Are you a proud pet owner who recently had your furry friend undergo a spay or neuter procedure? Congratulations on taking this vital step to save lives and control overpopulation in animal shelters! Now that your pet has completed the surgery, it’s crucial to provide them with proper care during the recovery period. This article will outline essential guidelines to ensure your pet’s post-surgical well-being.
Your Pet’s Recovery: A Step-by-Step Guide
Stitches and Wound Care
Your pet’s incision has been closed with dissolvable stitches, which will disappear on their own, eliminating the need for removal. To safeguard the wound’s healing process, it’s crucial for your pet to wear the provided Elizabethan collar. This clever accessory will prevent your pet from licking or chewing at the wound. After ten days, if there is no swelling or discharge, you can remove the collar.
Food and Water
As your pet has just undergone anesthesia, we recommend dividing their normal meal into four smaller portions. Feed your furry friend 1/4 of the regular amount every hour over a four-hour period. If your pet shows a lack of interest in their food, you can try offering them something more enticing like chicken and rice. Don’t fret if their appetite remains poor the next morning. You can resume the regular feeding schedule. However, if poor appetite persists, please consult us for advice at 212-799-7000.
Post-surgery, your pet may experience some discomfort. To ensure their comfort, we have provided pain medication. Follow the prescribed instructions carefully. Refrain from applying any topical ointments or administering oral medications not prescribed by the doctor, as doing so may harm your pet’s recovery.
Cat Litter Considerations
If your male cat has undergone neutering, the incision will heal without stitches. To prevent cat litter from getting stuck to the incision, we recommend using shredded newspaper as an alternative for five days post-surgery. Female cats undergoing spaying do not require this precaution.
While you can continue walking your dog as usual, it’s crucial to limit their activity level to no more than 15 minutes per walk for ten days. This precaution ensures the incision site remains intact and promotes proper healing.
To prevent infection, please refrain from giving your pet a bath for ten days. Water can penetrate the incision site, potentially causing complications. Once the recommended period has passed, you can resume your pet’s regular grooming routine.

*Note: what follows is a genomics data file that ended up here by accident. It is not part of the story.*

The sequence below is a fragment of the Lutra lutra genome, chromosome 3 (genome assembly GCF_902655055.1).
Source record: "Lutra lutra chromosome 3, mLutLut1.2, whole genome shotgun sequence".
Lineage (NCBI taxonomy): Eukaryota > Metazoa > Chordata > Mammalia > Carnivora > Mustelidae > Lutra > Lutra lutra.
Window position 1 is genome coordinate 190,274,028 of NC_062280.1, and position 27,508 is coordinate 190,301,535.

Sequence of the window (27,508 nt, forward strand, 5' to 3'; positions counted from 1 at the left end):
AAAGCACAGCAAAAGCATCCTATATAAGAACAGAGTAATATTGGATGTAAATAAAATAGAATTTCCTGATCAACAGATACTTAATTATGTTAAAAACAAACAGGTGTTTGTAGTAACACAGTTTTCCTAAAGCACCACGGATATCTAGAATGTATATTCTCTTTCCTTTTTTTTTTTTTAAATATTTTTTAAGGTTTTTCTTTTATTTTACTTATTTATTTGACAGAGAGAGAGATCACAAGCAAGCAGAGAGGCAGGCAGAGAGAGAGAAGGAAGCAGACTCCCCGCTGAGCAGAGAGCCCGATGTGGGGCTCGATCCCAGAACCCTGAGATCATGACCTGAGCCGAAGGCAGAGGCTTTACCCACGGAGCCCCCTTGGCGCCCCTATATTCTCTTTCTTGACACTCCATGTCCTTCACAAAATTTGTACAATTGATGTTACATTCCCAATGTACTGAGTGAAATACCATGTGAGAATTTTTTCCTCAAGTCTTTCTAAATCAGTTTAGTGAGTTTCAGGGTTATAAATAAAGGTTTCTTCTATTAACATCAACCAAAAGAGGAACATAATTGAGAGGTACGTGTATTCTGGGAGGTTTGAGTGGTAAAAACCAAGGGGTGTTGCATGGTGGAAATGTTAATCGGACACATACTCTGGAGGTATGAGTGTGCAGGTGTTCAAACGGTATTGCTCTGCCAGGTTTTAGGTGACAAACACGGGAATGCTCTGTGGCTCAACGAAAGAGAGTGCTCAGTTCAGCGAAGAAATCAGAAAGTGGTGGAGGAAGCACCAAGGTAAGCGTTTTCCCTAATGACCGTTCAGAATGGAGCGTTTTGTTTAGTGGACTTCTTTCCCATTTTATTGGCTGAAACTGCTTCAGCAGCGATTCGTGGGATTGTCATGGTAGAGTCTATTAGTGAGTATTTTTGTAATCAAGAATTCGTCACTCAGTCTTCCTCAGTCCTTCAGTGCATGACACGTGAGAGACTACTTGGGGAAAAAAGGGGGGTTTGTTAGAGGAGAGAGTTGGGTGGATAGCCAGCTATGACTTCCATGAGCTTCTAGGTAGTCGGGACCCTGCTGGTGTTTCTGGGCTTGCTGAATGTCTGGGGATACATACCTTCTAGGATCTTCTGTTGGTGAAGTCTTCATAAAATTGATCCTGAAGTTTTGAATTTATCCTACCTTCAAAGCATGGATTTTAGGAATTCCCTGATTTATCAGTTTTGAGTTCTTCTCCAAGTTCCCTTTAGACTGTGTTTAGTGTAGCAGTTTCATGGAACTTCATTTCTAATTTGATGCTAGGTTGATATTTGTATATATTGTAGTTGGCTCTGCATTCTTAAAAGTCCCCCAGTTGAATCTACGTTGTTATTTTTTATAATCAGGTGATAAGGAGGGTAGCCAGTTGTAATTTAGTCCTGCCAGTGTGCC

The Importance of Elizabethan Collar Use
Except for male cat neuters, your pet will be sent home with an Elizabethan collar. This unique accessory, resembling a large lampshade, plays a vital role in preventing your pet from licking or chewing the incision site. It is imperative that the collar remains on at all times for ten days to prevent the stitches from unraveling and the wound from becoming infected.
Consider Other Pets
While the Elizabethan collar effectively prevents your pet from interfering with the wound, it does not stop other animals from doing the same. We recommend separating your other pets until the healing process is complete. Additionally, avoid allowing any rough play that may harm the incision site.
Keep An Eye Out: Warning Signs and What to Do
It is common for pets to experience changes in their urination and defecation patterns after surgery. Some cats may not use the litter box without litter, so consider using a dust-free alternative available at your local pet shop. Post-surgery, some animals may develop diarrhea. If this occurs, you can feed them a mixture of boiled chicken and plain white rice. However, if no urine or normal stool is observed after one day, please contact our Emergency Mobile Clinic at 212-799-7000.
The anesthesia used during surgery may cause an upset stomach in some pets. Depending on age and health, it may take up to a day for the anesthesia to fully leave their system. If your pet appears sleepy on the night after the surgery, there is no cause for alarm. By the following morning, they should be back to their usual selves.
Monitoring the Incision
It is normal for a small bump to appear near the incision due to the dissolvable stitches. However, monitor the wound daily for any signs of abnormality. Some redness or bruising around the area is expected. Should you notice pus or blood oozing from the incision site, or if the incision has opened, please reach out to our Emergency Mobile Clinic immediately at 212-799-7000.
Adjusting to the Home Environment
It’s not uncommon for pets to hide when they return home after surgery. Create a more intimate space for them by confining them to a smaller room or a crate. This will facilitate administering medication and allow you to monitor their wound daily.
Remember, by following these guidelines, you are providing your beloved pet with the care they need to recover successfully. Feel free to reach out to us at any time if you have further questions or concerns. And don’t forget to share the importance of spaying and neutering with your friends and family to help us create a better future for our furry companions.
To learn more about our services and commitment to your pet’s well-being, visit Katten TrimSalon.